D’Arrigo, R., Wilson, R., Liepert, B and Cherubini, P. On the ‘Divergence Problem’ in Northern Forests: A Review of the Tree-Ring Evidence and Possible Causes. (Quaternary Science Reviews, July 2006)

  19. jae
    Posted Oct 13, 2006 at 1:21 PM | Permalink

    Jean: I can hardly wait for that one, especially if there’s no news release hyping it.

  20. Gary
    Posted Oct 13, 2006 at 9:18 PM | Permalink

    Re #5

    #4. Then presumably there is some core that resolves the last 150 years in the Warm Pool. Do you have a reference?

    Sorry, don’t have any references on this. I used to process core samples for the CLIMAP and SPECMAP projects long ago, but since have moved on to other things and have only an amateur interest now. Many cores were taken world-wide by various vessels during the 50s, 60s and 70s. There likely are others relatively nearby that may or may not have been sampled. I haven’t had the time to read it yet, but this study seems to report data from just the one core. References to “lost” sediment and brevity of description would be understood by other paleoclimatologist who read between the lines, but its easy to see how others not in the paleo community would view it as slipshod work. Rather than being a definitive study, this paper may just be a quick write-up of interesting results.

  21. Steve McIntyre
    Posted Oct 13, 2006 at 9:41 PM | Permalink

    I didn’t mean to suggest that the core loss was necessarily slipshod pactice. HOwever to characterize a core with the last 150 years missing as an “ideal” core for millennial commentary does seem implausible. Why wouldn’t they report on a core with no missing core at the top?

  22. TCO
    Posted Oct 14, 2006 at 12:52 AM | Permalink

    Steve, my comment, although laden with a little “special sauce” actually has a very interesting point to it. Please put it back and stop kissing Rob’s ass.

  23. Rob Wilson
    Posted Oct 14, 2006 at 2:35 AM | Permalink

    I am thick skinned enough to survive any comments (positive or negative) made by TCO. My earlier e-mail to you (which you posted on CA) was made purely in an attempt to address the issue of ‘missing’ information over the last 150 years in the Newton et al. paper. Our study, I think, does this quite nicely.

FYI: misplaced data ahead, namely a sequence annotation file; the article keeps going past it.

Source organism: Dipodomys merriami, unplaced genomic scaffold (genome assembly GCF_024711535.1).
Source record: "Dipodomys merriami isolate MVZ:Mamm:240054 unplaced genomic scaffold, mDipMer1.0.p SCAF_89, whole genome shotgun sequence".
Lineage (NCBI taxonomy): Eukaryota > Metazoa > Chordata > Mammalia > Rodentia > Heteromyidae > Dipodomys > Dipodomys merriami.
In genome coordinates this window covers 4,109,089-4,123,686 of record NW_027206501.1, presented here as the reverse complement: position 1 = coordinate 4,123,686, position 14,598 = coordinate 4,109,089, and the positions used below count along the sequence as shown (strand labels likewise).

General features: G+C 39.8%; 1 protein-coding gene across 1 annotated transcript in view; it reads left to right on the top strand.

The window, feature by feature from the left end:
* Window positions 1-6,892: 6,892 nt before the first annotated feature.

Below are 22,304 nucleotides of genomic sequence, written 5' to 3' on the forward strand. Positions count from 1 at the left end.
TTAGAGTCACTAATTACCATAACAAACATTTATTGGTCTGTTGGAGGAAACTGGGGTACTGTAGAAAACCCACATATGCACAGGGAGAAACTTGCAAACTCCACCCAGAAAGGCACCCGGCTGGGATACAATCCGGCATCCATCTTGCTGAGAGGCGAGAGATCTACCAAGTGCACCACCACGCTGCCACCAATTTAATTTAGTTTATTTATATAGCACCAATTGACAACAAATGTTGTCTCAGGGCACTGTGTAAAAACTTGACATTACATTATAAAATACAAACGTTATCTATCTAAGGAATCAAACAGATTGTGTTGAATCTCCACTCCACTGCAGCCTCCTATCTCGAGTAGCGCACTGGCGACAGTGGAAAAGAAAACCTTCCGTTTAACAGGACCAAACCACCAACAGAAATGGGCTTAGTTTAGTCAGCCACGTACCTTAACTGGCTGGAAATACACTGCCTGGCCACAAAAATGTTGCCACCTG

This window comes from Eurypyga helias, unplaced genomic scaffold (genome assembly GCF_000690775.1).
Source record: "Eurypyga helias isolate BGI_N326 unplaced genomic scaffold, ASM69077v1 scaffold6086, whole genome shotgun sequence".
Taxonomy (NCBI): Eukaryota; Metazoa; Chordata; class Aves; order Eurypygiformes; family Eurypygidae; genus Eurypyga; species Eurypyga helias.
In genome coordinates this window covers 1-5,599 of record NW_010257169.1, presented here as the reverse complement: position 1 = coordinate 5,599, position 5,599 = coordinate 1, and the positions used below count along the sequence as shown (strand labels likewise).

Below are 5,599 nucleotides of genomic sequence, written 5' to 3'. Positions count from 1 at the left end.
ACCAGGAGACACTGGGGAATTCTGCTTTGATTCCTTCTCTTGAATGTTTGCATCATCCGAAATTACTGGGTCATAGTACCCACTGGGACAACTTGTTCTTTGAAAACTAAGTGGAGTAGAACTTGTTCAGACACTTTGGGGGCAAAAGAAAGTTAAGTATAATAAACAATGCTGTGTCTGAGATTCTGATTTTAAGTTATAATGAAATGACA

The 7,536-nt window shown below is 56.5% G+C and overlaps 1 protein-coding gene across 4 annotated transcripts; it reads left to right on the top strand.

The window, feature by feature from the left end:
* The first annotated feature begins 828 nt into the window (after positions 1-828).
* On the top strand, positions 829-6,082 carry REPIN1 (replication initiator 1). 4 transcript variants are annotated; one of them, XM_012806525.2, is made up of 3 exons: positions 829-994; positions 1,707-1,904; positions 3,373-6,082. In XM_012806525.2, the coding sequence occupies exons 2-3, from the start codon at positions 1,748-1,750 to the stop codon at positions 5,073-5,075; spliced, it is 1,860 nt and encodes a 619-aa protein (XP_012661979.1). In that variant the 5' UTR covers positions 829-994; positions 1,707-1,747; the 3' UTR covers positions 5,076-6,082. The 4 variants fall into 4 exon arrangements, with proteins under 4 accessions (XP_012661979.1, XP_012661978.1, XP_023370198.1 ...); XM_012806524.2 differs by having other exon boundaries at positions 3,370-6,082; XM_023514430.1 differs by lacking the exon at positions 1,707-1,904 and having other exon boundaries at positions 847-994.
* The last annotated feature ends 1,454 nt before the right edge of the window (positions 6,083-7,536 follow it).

I do not think Steve is “kissing my ass” – so quaintly put I might add. Steve and I certainly do not agree on all things, but we try to keep our discussions at a polite professional level. Something that you should perhaps keep in mind once in a while.

  24. jaf
    Posted Oct 14, 2006 at 7:19 AM | Permalink

    re your chart in 11 shows the range of the blue line measurements (31deg – 28deg) is less than the magnitude of the measurement error(+-2.5). Does that mean that the actual paleo temps have an equal probability of having:
    1)a warming trend of about 5 degrees,
    2)a similar cooling trend,
    3)a fluctuation within 5 degrees, or
    4)no change at all?
    All I see in the graph of the paleo record is SST was about 27 to 32 degrees. Or is there some information in the data that I am not understanding?


  25. TCO
    Posted Oct 14, 2006 at 9:47 AM | Permalink

    Rob, my comment rather then polite and professional was provocative and casual. Key thing, though is why are you reporting on foramina? You don’t even have tree rings down. When I see people chasing fads like that (in and out of High Tc superconductors for instance…from someone not even an oxide chemist), it makes hair on the back of my neck go up. Makes me wonder how good a job they will do. Although addressed to you, the issue is more general.

  26. TCO
    Posted Oct 14, 2006 at 10:00 AM | Permalink

    Oh…and if this is just jotting down an interesting result, why is it in Nature? I know…Nature lubs dat climatology. And individuals love getting Nature pub cred…rather than actually loving solving problems.

  27. TCO
    Posted Oct 14, 2006 at 10:05 AM | Permalink